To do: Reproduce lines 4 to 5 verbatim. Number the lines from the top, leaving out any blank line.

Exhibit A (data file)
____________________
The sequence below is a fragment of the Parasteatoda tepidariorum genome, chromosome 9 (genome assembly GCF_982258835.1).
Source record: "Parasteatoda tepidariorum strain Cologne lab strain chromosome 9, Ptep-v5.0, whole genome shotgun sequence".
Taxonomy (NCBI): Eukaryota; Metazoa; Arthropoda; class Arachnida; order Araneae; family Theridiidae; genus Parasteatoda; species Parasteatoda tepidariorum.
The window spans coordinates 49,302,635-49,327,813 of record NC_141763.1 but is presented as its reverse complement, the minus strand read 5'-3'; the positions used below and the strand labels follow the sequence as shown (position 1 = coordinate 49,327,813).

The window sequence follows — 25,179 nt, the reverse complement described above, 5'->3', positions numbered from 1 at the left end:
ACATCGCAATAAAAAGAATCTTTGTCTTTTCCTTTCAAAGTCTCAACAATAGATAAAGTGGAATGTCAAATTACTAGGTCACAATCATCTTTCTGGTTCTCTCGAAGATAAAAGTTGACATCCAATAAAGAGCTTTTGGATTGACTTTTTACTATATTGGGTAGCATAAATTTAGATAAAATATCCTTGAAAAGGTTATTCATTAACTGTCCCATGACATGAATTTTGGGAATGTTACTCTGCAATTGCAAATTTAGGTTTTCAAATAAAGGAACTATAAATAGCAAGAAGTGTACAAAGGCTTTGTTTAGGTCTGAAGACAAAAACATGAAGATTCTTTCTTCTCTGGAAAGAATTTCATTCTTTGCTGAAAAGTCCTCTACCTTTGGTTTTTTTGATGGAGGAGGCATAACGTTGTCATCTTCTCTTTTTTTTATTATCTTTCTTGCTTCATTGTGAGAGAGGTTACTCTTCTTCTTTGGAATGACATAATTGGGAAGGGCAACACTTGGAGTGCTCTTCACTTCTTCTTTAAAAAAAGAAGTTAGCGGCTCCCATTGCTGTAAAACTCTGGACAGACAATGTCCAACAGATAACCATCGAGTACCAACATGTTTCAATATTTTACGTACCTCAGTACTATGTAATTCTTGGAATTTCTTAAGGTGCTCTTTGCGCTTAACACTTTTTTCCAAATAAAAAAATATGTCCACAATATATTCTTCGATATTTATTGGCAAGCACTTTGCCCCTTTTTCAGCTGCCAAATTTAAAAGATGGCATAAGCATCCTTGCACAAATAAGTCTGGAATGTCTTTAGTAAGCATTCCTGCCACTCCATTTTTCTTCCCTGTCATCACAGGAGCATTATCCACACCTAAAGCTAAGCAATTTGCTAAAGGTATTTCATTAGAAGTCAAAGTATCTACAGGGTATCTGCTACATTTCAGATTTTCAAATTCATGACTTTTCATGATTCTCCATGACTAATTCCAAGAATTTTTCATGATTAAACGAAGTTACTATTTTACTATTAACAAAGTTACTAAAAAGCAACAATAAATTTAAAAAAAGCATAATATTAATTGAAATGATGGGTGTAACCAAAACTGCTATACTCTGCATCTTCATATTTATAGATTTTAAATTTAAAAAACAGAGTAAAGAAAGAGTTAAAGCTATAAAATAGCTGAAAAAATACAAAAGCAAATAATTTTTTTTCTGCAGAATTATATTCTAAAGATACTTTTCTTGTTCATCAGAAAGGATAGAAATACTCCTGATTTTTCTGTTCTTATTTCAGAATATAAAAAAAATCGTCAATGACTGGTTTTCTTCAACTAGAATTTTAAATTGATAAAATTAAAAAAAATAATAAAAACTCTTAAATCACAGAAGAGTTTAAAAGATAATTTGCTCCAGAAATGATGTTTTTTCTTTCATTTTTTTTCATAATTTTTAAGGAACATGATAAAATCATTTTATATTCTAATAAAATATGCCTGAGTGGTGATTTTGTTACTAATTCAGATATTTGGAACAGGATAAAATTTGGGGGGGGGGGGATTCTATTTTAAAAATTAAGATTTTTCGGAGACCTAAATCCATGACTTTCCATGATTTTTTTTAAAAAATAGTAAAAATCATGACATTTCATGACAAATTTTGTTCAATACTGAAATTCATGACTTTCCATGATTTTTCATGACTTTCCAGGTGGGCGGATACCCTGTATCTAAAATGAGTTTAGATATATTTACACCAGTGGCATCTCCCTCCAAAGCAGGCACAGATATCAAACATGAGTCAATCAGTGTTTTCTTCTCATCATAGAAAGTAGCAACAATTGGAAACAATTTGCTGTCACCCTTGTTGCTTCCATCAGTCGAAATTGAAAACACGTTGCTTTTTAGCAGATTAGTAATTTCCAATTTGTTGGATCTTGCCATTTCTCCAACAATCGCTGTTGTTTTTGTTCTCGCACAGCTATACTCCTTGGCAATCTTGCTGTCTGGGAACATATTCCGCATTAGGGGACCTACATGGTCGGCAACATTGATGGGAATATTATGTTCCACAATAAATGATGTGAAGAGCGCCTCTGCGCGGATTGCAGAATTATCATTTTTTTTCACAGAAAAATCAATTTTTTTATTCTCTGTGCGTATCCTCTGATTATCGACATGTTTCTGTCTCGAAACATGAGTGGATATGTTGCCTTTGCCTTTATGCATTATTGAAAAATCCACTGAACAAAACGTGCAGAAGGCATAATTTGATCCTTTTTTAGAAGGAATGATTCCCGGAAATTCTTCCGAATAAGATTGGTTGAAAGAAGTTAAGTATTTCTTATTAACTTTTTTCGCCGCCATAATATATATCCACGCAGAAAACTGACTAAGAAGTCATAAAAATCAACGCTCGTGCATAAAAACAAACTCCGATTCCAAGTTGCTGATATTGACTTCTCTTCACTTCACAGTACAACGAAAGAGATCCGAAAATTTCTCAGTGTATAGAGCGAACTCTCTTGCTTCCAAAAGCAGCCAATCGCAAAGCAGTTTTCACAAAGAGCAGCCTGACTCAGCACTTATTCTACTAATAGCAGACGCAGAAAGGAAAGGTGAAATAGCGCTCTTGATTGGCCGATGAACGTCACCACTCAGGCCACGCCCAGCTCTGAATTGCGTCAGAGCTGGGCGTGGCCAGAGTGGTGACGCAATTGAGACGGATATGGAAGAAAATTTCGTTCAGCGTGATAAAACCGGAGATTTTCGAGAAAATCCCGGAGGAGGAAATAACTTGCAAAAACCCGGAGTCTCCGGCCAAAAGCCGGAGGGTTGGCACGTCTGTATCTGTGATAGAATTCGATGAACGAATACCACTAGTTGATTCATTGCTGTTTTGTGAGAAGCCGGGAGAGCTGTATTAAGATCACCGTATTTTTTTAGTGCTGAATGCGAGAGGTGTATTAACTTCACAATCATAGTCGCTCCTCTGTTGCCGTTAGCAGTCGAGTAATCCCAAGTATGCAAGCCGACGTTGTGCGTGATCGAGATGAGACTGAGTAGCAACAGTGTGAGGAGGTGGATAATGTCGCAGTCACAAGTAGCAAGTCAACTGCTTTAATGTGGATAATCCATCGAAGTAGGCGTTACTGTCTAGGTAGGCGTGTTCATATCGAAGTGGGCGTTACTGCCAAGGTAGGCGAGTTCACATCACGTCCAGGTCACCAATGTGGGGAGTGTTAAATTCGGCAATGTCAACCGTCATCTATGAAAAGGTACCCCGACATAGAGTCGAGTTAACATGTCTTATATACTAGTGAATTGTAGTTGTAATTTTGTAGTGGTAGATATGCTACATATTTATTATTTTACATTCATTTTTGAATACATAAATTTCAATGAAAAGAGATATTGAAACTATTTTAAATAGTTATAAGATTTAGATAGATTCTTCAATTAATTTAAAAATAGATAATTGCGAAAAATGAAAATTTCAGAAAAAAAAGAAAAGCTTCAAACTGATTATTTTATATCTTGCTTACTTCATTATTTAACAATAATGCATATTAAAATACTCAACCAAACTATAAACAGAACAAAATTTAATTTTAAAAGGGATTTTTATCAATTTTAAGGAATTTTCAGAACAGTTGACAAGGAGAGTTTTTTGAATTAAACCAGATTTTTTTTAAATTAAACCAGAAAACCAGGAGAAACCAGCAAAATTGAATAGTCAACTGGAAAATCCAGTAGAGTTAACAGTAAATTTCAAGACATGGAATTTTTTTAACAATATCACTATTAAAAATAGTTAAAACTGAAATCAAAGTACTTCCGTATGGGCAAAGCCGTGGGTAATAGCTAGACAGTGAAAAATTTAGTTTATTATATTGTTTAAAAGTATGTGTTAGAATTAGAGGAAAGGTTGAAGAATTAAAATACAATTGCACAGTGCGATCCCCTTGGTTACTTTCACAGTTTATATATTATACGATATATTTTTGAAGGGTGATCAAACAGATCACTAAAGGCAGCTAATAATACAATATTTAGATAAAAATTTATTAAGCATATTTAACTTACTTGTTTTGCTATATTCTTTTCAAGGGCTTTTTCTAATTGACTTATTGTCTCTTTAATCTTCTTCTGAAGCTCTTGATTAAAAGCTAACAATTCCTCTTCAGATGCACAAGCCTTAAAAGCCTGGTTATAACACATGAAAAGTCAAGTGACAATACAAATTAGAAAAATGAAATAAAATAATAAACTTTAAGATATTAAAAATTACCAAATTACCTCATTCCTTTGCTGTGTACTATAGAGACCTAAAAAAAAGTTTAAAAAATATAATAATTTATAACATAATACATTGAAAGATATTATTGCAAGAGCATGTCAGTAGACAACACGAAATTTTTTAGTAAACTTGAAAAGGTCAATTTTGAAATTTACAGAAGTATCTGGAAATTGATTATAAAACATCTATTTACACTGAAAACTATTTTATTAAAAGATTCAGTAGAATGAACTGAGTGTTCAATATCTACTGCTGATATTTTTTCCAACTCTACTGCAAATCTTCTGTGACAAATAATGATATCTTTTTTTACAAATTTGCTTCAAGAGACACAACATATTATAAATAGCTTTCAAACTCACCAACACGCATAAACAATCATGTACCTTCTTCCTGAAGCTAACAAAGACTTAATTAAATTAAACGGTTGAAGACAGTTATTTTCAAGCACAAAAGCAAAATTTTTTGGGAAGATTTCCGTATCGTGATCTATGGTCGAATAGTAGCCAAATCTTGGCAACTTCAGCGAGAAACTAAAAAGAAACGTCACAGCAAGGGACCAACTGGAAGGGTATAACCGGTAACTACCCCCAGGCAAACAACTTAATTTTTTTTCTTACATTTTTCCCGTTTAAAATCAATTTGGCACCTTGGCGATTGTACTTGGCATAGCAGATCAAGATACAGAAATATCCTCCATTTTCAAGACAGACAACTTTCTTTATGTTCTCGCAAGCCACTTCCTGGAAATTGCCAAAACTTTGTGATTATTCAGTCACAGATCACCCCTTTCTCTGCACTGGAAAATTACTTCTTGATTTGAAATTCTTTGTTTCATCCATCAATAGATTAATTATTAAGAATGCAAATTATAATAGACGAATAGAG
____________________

The window spans coordinates 49,302,635-49,327,813 of record NC_141763.1 but is presented as its reverse complement, the minus strand read 5'-3'; the positions used below and the strand labels follow the sequence as shown (position 1 = coordinate 49,327,813).

The window sequence follows — 25,179 nt, the reverse complement described above, 5'->3', positions numbered from 1 at the left end: